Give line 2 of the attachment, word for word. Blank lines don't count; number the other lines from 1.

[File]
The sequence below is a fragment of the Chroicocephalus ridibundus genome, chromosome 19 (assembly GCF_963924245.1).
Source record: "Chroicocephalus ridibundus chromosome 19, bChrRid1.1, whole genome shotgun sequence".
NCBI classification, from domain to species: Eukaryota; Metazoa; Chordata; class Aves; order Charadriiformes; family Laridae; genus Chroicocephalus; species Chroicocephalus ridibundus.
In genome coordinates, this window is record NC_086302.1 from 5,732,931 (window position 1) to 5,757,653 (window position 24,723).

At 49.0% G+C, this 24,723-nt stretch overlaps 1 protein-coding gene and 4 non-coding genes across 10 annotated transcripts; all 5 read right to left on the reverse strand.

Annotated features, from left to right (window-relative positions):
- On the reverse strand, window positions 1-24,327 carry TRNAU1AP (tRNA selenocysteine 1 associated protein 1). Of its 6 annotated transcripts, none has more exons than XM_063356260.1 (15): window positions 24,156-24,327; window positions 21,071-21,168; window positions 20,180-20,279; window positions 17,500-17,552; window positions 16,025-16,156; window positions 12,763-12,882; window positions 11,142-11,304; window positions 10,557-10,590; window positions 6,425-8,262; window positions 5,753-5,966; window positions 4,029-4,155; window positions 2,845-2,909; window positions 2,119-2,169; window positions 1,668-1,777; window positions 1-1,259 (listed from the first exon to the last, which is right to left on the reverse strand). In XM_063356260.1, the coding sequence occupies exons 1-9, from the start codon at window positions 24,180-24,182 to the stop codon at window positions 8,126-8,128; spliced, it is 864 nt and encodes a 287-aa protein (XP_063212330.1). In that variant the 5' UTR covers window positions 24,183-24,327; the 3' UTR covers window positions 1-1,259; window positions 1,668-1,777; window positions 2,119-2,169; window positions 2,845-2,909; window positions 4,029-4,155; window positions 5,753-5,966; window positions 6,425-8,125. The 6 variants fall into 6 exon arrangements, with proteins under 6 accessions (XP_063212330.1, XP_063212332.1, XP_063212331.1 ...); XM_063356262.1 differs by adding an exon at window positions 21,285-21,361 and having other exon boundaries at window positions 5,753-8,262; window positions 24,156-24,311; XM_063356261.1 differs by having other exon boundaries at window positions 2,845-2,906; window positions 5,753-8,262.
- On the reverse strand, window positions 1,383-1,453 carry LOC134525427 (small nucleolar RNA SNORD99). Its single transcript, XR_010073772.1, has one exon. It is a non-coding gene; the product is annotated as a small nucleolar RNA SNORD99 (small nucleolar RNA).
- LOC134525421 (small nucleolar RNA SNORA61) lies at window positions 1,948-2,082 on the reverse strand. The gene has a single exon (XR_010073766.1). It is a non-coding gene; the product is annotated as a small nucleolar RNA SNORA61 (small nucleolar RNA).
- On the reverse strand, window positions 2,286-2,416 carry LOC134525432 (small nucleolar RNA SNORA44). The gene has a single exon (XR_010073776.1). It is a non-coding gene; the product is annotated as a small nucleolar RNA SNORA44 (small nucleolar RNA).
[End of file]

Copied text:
Source record: "Chroicocephalus ridibundus chromosome 19, bChrRid1.1, whole genome shotgun sequence".